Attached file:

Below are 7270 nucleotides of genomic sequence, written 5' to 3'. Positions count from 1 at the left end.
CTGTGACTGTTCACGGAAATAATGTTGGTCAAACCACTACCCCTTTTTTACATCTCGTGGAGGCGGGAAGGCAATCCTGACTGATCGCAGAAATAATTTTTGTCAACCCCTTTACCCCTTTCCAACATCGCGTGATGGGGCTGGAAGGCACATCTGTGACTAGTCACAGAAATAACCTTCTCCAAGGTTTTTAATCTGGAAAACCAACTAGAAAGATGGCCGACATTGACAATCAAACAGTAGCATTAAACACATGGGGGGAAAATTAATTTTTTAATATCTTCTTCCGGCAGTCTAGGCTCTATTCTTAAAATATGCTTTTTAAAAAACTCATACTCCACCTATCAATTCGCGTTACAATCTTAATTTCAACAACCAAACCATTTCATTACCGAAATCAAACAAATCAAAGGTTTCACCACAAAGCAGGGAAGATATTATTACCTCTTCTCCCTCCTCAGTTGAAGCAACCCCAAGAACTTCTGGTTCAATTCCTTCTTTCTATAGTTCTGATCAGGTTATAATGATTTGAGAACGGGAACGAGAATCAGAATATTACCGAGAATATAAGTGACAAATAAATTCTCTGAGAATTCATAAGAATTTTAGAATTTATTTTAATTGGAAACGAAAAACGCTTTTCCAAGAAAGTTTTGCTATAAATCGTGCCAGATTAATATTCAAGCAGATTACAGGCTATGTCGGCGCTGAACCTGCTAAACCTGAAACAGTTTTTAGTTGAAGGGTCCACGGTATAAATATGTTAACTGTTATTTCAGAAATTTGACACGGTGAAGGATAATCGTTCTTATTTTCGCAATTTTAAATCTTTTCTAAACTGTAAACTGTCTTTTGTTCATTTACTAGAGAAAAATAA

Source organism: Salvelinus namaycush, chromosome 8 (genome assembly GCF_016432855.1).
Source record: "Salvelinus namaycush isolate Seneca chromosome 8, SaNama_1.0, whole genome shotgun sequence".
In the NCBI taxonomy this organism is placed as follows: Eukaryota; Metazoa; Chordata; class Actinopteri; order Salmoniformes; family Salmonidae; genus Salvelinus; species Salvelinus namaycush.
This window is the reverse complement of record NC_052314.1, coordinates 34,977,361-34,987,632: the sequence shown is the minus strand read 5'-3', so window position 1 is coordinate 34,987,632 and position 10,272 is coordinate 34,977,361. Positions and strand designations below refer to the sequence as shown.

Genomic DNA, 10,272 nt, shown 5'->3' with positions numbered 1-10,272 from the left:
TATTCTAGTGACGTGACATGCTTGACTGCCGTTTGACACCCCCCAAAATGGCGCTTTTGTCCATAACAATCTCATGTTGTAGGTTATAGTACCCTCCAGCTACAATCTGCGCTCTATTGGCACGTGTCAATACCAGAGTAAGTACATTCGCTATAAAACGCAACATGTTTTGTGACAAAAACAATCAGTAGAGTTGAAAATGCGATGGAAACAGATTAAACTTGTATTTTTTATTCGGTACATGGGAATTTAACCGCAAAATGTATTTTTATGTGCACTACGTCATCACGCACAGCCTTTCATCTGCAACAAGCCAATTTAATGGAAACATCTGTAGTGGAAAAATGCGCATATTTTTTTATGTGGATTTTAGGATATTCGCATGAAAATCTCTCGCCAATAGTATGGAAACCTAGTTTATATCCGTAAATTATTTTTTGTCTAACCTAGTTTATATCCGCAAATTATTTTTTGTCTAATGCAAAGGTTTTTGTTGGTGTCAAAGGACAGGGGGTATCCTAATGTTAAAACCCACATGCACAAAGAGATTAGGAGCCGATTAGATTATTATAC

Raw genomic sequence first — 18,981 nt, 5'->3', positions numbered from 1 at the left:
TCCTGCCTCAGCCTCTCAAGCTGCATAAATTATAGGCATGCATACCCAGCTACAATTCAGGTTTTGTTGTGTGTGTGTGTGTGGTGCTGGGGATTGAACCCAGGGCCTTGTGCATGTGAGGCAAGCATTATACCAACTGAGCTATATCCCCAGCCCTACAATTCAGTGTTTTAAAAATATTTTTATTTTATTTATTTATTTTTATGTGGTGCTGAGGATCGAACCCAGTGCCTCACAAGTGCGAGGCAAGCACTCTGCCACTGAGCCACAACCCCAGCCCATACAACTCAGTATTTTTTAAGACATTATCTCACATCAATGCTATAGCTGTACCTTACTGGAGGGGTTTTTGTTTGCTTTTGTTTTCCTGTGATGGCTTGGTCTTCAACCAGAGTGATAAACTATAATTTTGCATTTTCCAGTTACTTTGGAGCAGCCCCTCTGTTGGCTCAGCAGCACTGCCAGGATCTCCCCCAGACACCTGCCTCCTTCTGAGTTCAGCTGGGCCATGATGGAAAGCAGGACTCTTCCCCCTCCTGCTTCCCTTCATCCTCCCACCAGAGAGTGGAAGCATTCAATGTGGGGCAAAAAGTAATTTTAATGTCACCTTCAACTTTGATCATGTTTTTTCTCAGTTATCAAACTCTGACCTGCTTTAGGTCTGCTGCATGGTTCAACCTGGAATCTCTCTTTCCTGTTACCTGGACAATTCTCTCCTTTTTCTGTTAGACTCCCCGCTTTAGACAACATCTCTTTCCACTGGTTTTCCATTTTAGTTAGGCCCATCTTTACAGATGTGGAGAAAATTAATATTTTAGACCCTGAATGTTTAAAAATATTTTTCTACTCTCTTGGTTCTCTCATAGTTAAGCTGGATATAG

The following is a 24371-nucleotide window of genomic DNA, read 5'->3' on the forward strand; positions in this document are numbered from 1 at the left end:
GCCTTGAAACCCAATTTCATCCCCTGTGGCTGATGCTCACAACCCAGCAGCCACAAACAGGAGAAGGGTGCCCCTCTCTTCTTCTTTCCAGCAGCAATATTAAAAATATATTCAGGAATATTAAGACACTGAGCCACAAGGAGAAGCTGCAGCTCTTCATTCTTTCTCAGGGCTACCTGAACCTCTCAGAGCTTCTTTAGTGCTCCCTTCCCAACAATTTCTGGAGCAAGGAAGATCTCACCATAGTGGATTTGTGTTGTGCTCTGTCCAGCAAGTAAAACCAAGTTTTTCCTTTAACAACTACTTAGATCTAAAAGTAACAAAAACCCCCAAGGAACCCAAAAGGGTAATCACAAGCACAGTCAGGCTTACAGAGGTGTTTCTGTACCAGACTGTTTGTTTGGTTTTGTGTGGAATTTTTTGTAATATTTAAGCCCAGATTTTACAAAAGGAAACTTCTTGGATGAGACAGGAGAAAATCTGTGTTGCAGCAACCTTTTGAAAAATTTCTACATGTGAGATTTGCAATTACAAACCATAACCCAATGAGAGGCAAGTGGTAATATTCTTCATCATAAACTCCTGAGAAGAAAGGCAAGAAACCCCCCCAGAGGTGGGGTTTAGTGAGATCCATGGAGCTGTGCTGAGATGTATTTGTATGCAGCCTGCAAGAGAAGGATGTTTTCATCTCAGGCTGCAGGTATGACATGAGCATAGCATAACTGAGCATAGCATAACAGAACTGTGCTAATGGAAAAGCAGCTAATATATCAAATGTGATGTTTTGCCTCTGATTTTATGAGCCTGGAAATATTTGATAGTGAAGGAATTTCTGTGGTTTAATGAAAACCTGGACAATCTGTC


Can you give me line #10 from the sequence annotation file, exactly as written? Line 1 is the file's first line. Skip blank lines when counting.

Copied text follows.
TCCTGCCTCAGCCTCTCAAGCTGCATAAATTATAGGCATGCATACCCAGCTACAATTCAGGTTTTGTTGTGTGTGTGTGTGTGGTGCTGGGGATTGAACCCAGGGCCTTGTGCATGTGAGGCAAGCATTATACCAACTGAGCTATATCCCCAGCCCTACAATTCAGTGTTTTAAAAATATTTTTATTTTATTTATTTATTTTTATGTGGTGCTGAGGATCGAACCCAGTGCCTCACAAGTGCGAGGCAAGCACTCTGCCACTGAGCCACAACCCCAGCCCATACAACTCAGTATTTTTTAAGACATTATCTCACATCAATGCTATAGCTGTACCTTACTGGAGGGGTTTTTGTTTGCTTTTGTTTTCCTGTGATGGCTTGGTCTTCAACCAGAGTGATAAACTATAATTTTGCATTTTCCAGTTACTTTGGAGCAGCCCCTCTGTTGGCTCAGCAGCACTGCCAGGATCTCCCCCAGACACCTGCCTCCTTCTGAGTTCAGCTGGGCCATGATGGAAAGCAGGACTCTTCCCCCTCCTGCTTCCCTTCATCCTCCCACCAGAGAGTGGAAGCATTCAATGTGGGGCAAAAAGTAATTTTAATGTCACCTTCAACTTTGATCATGTTTTTTCTCAGTTATCAAACTCTGACCTGCTTTAGGTCTGCTGCATGGTTCAACCTGGAATCTCTCTTTCCTGTTACCTGGACAATTCTCTCCTTTTTCTGTTAGACTCCCCGCTTTAGACAACATCTCTTTCCACTGGTTTTCCATTTTAGTTAGGCCCATCTTTACAGATGTGGAGAAAATTAATATTTTAGACCCTGAATGTTTAAAAATATTTTTCTACTCTCTTGGTTCTCTCATAGTTAAGCTGGATATAG